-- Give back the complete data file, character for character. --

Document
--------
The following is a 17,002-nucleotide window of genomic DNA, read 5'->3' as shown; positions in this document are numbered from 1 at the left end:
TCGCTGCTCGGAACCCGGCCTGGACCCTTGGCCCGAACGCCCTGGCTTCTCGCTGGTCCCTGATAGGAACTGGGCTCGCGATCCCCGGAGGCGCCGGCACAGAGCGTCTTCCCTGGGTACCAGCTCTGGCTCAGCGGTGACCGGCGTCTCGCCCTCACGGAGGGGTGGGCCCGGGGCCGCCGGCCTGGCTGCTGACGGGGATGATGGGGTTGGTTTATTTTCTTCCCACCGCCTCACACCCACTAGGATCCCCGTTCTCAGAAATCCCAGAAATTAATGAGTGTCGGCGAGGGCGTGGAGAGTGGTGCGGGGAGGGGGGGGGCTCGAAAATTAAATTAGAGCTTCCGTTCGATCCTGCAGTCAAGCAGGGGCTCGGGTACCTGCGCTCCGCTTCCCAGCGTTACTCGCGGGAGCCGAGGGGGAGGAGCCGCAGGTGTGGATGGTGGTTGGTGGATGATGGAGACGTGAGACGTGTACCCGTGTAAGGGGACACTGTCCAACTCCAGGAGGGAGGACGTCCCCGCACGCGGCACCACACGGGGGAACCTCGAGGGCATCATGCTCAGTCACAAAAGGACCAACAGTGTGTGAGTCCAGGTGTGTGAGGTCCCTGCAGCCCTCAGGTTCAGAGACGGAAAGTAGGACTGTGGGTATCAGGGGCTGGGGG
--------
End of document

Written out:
The following is a 17,002-nucleotide window of genomic DNA, read 5'->3' as shown; positions in this document are numbered from 1 at the left end:
TCGCTGCTCGGAACCCGGCCTGGACCCTTGGCCCGAACGCCCTGGCTTCTCGCTGGTCCCTGATAGGAACTGGGCTCGCGATCCCCGGAGGCGCCGGCACAGAGCGTCTTCCCTGGGTACCAGCTCTGGCTCAGCGGTGACCGGCGTCTCGCCCTCACGGAGGGGTGGGCCCGGGGCCGCCGGCCTGGCTGCTGACGGGGATGATGGGGTTGGTTTATTTTCTTCCCACCGCCTCACACCCACTAGGATCCCCGTTCTCAGAAATCCCAGAAATTAATGAGTGTCGGCGAGGGCGTGGAGAGTGGTGCGGGGAGGGGGGGGGCTCGAAAATTAAATTAGAGCTTCCGTTCGATCCTGCAGTCAAGCAGGGGCTCGGGTACCTGCGCTCCGCTTCCCAGCGTTACTCGCGGGAGCCGAGGGGGAGGAGCCGCAGGTGTGGATGGTGGTTGGTGGATGATGGAGACGTGAGACGTGTACCCGTGTAAGGGGACACTGTCCAACTCCAGGAGGGAGGACGTCCCCGCACGCGGCACCACACGGGGGAACCTCGAGGGCATCATGCTCAGTCACAAAAGGACCAACAGTGTGTGAGTCCAGGTGTGTGAGGTCCCTGCAGCCCTCAGGTTCAGAGACGGAAAGTAGGACTGTGGGTATCAGGGGCTGGGGG